From the syntagmatic-paradigmatic dichotomy, therefore, it can be seen that de Saussure, within his structuralist method, proffers a symmetrically significant standing to both the signifier and the signified in a kind of perpetual or timeless presence (Signified/Signifier). In this case, there is no logical difference between the two entities as long as this form of presence is not worn out by the course of time, and inasmuch as the arbitrary or fortuitous relationship between them represents a mutual interdependence and an unfragmentable unification, as it is now to be understood. Thus, with the express ‘structural’ reversal of such symmetrically significant standing, Lacan, within his psychoanalytic method, stresses the priority of the signifier and its logical ascendancy over the signified in a sort of non-perpetual presence or, rather, timeful absence (Signifier/signified). He is, thereby, deliberately accentuating an immovable barrier between the two entities, on the one hand, and subsequently disintegrating their interdependence and fragmenting their unification, on the other. As such, there is a logical difference between the two entities as long as the form of ‘presence’ in question is worn out by the course of time, and inasmuch as the arbitrary or fortuitous relationship between them is governed by a historical coincidence that is superseded by another historical coincidence. From this viewpoint, Lacan seeks to liberate the signifier, so it appears, from any fixed or fixated form of bondage with the signified, as is the case with the linguistic sign referred to above, since the signified, being an abstract component in itself, is nothing more that a mere sample of the many by-products of the signifier, the signifier which acts as the physical component of transmission in the totality of the language system. With this sharp structural opposition between de Saussure’s and Lacan’s logical positioning of the signifier vis-à-vis the signified, the underlying conceptual opposition between their psychical positioning of the latter entity (the signifier) can now be discerned more transparently: while the Saussurean signifier manifests itself as a psychically destructible term because it signifies something at every moment of articulation, the Lacanian signifier exhibits itself as a psychically indestructible element because it signifies nothing at the moment of articulation, given the destined impossibility of true articulation in the real order itself, as mentioned earlier (see note 1). Hence, in Lacan’s words: “Every real signifier is, as such, a signifier that signifies nothing. The more the signifier signifies nothing, the more indestructible it is” (Lacan, 1955-6:185; emphasis added). If, however, the signifier signifies something which directly reflects its real intentionality, then this signification does nothing but coincide with what the subject’s true desire signifies at the unconscious level (the absent unconscious I), and thence does nothing but remain as one of his/her ensconced enigmas at the conscious level (the present conscious I). Yet this ensconced or invisible puzzle can well be extrapolated, albeit with extreme difficulty, from particular manifestations of unconsciousness, such as dreams, parapraxes, jokes, symptoms, and the like (not to speak of the predeterminism of the wishful or conative signification in question by the phallic signification that is associated with the primordial signifier, as discussed above (see, also, note 2)). It appears, therefore, that de Saussure’s account of language as a differential system is now subjected to a form of ideational reduction in Lacan’s account, and thus the differential system is reduced to the entity of the signifier per se rather than to the entity of the sign as a combination of the signifier and the signified. This means that the entity of the signifier seeks to represent the subject’s being for another signifier within an endless ‘signifying chain’ –unlike the entity of the sign which intends to represent something for someone. Lacan avers: “Any node in which signs are concentrated, in so far as they represent something, may be taken for a someone. What must be stressed at the outset is that a signifier is that which represents a subject for another signifier” (Lacan, 1964:207). What is more, this endless signifying chain of signifiers manifests itself as a direct expression of the constant absence (or, rather, constant lack) of any stable or fixed signification at the conscious level, on the one hand, and as an indirect expression of the perpetual insatiation of the subject’s true desire at the unconscious level, on the other. Such perpetual insatiation and constant lack would indicate nothing but Lacan’s dogged assertion which dates back to more than two and a half millennia, the assertion that meaning is always in a state of flux (Lacan, 1956-7:288f.). Therefore, with the exception of proper names, which do not tend to change or alter their ‘meanings’ at any moment of articulation, the endless signifying chain of signifiers would seem to display a vague proclivity towards what is known as ‘language processing’ in accordance with the ‘logics’ of metonymy and metaphor, thus following the logics of syntagmas and paradigmas in de Saussure’s sense, respectively.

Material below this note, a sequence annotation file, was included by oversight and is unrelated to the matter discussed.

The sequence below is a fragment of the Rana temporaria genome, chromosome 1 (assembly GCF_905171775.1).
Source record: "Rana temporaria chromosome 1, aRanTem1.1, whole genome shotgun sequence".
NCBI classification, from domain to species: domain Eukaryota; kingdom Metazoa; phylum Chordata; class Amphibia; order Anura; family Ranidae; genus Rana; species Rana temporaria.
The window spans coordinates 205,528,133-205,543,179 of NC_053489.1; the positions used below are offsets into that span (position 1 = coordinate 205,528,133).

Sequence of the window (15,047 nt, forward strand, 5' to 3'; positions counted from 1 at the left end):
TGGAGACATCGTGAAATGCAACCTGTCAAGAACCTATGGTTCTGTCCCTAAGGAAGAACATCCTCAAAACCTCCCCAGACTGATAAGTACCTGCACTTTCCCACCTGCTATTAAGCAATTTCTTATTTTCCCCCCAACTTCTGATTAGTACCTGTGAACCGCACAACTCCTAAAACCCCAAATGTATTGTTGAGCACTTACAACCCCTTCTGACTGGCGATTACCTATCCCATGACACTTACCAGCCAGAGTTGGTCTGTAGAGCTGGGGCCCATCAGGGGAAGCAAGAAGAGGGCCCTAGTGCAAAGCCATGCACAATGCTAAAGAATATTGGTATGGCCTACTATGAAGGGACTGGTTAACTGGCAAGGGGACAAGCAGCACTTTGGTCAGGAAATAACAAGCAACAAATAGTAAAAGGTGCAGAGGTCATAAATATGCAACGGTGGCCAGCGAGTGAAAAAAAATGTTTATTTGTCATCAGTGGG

As for the ‘logic’ of metonymy, at the one extreme, this figure of speech (or trope) operates syntagmatically (or horizontally) in order to conjoin a set of two (or more) unconscious signifiers which may be explicitly dissimilar, with the resultant conjunction process abiding by the laws of syntagmatic (or horizontal) contiguity. Along with the effect of the endless signifying chain of signifiers referred to above, the ‘logic’ of metonymy, according to Lacan, seeks to represent a ‘non-recurrent’ synchronic movement from one unconscious signifier to another incessantly, thereby indicating that signification (which is predetermined by the phallic signification of the primordial signifier) would, by all means, be unremittingly procrastinated. Given that the structure of (true) desire is, in and of itself, a metonymic structure at the level of unconsciousness (see Lacan’s oft-quoted injunction that “desire is a metonymy” (Lacan, 1966a:175; 1966b:439)), it is evident, therefore, that the sense of the perpetual insatiation of the subject’s (true) desire mentioned above would correspond with the sense of the unremitting procrastination of signification, which is indicated by the synchronic movement at the same level. As a figure of speech (or trope) in any human language, the ‘logic’ of metonymy (which is derived from the Greek metaonoma ‘name alteration’) points to the ‘altering’ or ‘changing’ procedure whereby the habitual name of a given animate or inanimate object is substituted for the habitual name of another animate or inanimate object that is related to it, provided that the substitute embodies a particular attribution and the substituted incarnates a general attribution in the unmarked situation (for example, The Sail stands for the general ‘ship’; The Stage stands for the general ‘theatre’; and so on). In this unmarked situation, therefore, metonymy is well comparable to synecdoche, a further figure of speech (or trope) which implies the same ‘altering’ or ‘changing’ procedure, except that the substitute reveals a partial attribution and the substituted betrays a total attribution or vice versa (for instance, thirty head stands for ‘thirty cattle’, the army stands for ‘a soldier’, and so forth). Hence, the laws of syntagmatic (or horizontal) contiguity can be grasped more perspicuously, especially with respect to what is prescribed by the structure of (true) desire: just as The Sail, with its particular attribution, establishes a metonymic relationship with ‘the ship’, with its general attribution (that is, the two objects are apparently contiguous but explicitly dissimilar), so, too, the structure of (true) desire would dictate that one unconscious signifier constitute a metonymic rapport with another without (the two) being necessarily contingent upon any phonemic or semantic similitude. This would mean, in other words, that the ‘metonymic’ characterization which is attributed to the structure of (true) desire does necessitate the absence of any stable or fixed connection that is predictable between the substance of desire (i.e. the desiring substance) and the object of desire (i.e. the desired object) –unlike the connection between the needing substance of need and its needed object, a connection that is stable and fixed and is well predictable, in this case, simply because it is left to the ‘mercy’ of a purely biological determinism. In consequence, the term metonymy, with its characteristics of explicit dissimilarity and its laws of syntagmatic (or horizontal) contiguity, would appear to be, in Lacan’s writings, nothing else than an alternative term to Freud’s concept of ‘displacement’ in the context of the dream-work specifically. As such, displacement manifests itself as a mechanism whereby a certain oneiric image tends to symbolize another oneiric image which does follow it, even though the two oneiric images in question are quite remote from each other (cf. Freud, 1900:414f.; 1915-7:208f., etc.).